CO2 concentration has fluctuated over the last 800,000 years between 180 to 280ppm, but has been vastly accelerated by pollution caused by humans. 

Nitrogen dioxide 

The gas nitrogen dioxide (NO2) comes from burning fossil fuels, car exhaust emissions and the use of nitrogen-based fertilisers used in agriculture.

Although there is far less NO2 in the atmosphere than CO2, it is between 200 and 300 times more effective at trapping heat.

Sulfur dioxide 

Sulfur dioxide (SO2) also primarily comes from fossil fuel burning, but can also be released from car exhausts.

SO2 can react with water, oxygen and other chemicals in the atmosphere to cause acid rain. 

Carbon monoxide 

Carbon monoxide (CO) is an indirect greenhouse gas as it reacts with hydroxyl radicals, removing them. Hydroxyl radicals reduce the lifetime of carbon dioxide and other greenhouse gases. 


What is particulate matter?

Particulate matter refers to tiny parts of solids or liquid materials in the air. 

Some are visible, such as dust, whereas others cannot be seen by the naked eye. 

Materials such as metals, microplastics, soil and chemicals can be in particulate matter.

Particulate matter (or PM) is described in micrometres. The two main ones mentioned in reports and studies are PM10 (less than 10 micrometres) and PM2.5 (less than 2.5 micrometres).

Air pollution comes from burning fossil fuels, cars, cement making and agriculture 

Scientists measure the rate of particulates in the air by cubic metre.

Particulate matter is sent into the air by a number of processes including burning fossil fuels, driving cars and steel making.

Why are particulates dangerous?

Particulates are dangerous because those less than 10 micrometres in diameter can get deep into your lungs, or even pass into your bloodstream. Particulates are found in higher concentrations in urban areas, particularly along main roads. 

Health impact

What sort of health problems can pollution cause?

According to the World Health Organization, a third of deaths from stroke, lung cancer and heart disease can be linked to air pollution. 

Some of the effects of air pollution on the body are not understood, but pollution may increase inflammation which narrows the arteries leading to heart attacks or strokes. 

As well as this, almost one in 10 lung cancer cases in the UK are caused by air pollution. 

Particulates find their way into the lungs and get lodged there, causing inflammation and damage. As well as this, some chemicals in particulates that make their way into the body can cause cancer. 

Deaths from pollution 

Around seven million people die prematurely because of air pollution every year. Pollution can cause a number of issues including asthma attacks, strokes, various cancers and cardiovascular problems. 


Asthma triggers

Air pollution can cause problems for asthma sufferers for a number of reasons. Pollutants in traffic fumes can irritate the airways, and particulates can get into your lungs and throat and make these areas inflamed. 

Problems in pregnancy 

Women exposed to air pollution before getting pregnant are nearly 20 per cent more likely to have babies with birth defects, research suggested in January 2018.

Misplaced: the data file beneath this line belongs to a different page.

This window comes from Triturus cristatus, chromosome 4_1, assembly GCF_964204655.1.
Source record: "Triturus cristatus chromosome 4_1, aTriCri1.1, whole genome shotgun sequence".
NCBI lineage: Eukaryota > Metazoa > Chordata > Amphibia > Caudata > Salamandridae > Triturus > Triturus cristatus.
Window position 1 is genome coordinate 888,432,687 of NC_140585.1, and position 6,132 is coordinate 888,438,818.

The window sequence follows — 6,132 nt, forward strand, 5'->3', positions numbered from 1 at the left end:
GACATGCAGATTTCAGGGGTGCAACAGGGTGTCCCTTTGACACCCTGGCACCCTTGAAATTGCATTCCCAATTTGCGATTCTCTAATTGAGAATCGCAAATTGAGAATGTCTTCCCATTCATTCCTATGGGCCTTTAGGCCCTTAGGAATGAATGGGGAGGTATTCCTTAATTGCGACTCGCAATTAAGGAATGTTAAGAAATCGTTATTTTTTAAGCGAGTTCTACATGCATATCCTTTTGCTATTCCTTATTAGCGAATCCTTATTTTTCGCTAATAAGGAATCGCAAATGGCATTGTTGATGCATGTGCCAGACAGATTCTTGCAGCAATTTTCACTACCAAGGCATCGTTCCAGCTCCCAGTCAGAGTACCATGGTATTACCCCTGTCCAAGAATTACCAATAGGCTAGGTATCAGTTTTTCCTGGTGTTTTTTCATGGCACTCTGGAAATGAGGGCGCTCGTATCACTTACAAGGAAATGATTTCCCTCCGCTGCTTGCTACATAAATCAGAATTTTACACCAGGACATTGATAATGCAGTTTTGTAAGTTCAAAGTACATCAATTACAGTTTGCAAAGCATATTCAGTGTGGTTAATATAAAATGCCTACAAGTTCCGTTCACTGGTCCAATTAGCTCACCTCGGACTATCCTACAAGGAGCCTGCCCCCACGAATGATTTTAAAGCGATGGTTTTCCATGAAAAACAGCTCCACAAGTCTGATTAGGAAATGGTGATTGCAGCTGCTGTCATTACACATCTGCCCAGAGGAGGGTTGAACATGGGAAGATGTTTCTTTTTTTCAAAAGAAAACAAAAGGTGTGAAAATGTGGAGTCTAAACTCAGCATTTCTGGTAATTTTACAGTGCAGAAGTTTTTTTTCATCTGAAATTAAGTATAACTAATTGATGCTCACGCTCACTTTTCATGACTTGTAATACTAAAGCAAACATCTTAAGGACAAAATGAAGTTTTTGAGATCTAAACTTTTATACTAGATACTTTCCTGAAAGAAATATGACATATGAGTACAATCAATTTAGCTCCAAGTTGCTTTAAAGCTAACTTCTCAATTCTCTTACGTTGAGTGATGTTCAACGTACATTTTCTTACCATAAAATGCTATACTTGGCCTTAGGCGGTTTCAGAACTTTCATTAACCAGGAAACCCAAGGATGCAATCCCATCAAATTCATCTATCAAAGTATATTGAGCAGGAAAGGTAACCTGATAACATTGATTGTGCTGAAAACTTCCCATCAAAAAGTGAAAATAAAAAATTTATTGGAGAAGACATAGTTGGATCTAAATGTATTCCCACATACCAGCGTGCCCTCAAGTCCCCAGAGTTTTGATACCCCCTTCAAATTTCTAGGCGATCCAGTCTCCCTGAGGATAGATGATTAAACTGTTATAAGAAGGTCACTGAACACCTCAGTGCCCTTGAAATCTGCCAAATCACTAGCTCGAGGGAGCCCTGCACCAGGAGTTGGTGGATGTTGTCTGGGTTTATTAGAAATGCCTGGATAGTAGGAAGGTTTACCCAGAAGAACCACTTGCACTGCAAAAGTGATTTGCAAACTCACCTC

Living within 3.1 miles (5km) of a highly-polluted area one month before conceiving makes women more likely to give birth to babies with defects such as cleft palates or lips, a study by University of Cincinnati found.

For every 0.01mg/m3 increase in fine air particles, birth defects rise by 19 per cent, the research adds. 

Previous research suggests this causes birth defects as a result of women suffering inflammation and ‘internal stress’. 

What is being done to tackle air pollution? 

Paris agreement on climate change

The Paris Agreement, which was first signed in 2015, is an international agreement to control and limit climate change. 

It hopes to hold the increase in the global average temperature to below 2°C (3.6ºF) ‘and to pursue efforts to limit the temperature increase to 1.5°C (2.7°F)’.

Carbon neutral by 2050 

The UK government has announced plans to make the country carbon neutral by 2050. 

They plan to do this by planting more trees and by installing ‘carbon capture’ technology at the source of the pollution.

Some critics are worried that this first option will be used by the government to export its carbon offsetting to other countries.

International carbon credits let nations continue emitting carbon while paying for trees to be planted elsewhere, balancing out their emissions.

No new petrol or diesel vehicles by 2040

In 2017, the UK government announced the sale of new petrol and diesel cars would be banned by 2040.  

However,  MPs on the climate change committee have urged the government to bring the ban forward to 2030, as by then they will have an equivalent range and price.

The Paris Agreement, which was first signed in 2015, is an international agreement to control and limit climate change. Pictured: air pollution over Paris in 2019.

Norway’s electric car subsidies

The speedy electrification of Norway’s automotive fleet is attributed mainly to generous state subsidies. Electric cars are almost entirely exempt from the heavy taxes imposed on petrol and diesel cars, which makes them competitively priced.

A VW Golf with a standard combustion engine costs nearly 334,000 kroner (34,500 euros, $38,600), while its electric cousin the e-Golf costs 326,000 kroner thanks to a lower tax quotient. 

Criticisms of inaction on climate change

The Committee on Climate Change (CCC) has said there is a ‘shocking’ lack of Government preparation for the risks to the country from climate change. 

The committee assessed 33 areas where the risks of climate change had to be addressed – from flood resilience of properties to impacts on farmland and supply chains – and found no real progress in any of them.

The UK is not prepared for 2°C of warming, the level at which countries have pledged to curb temperature rises, let alone a 4°C rise, which is possible if greenhouse gases are not cut globally, the committee said.

It added that cities need more green spaces to stop the urban ‘heat island’ effect, and to prevent floods by soaking up heavy rainfall.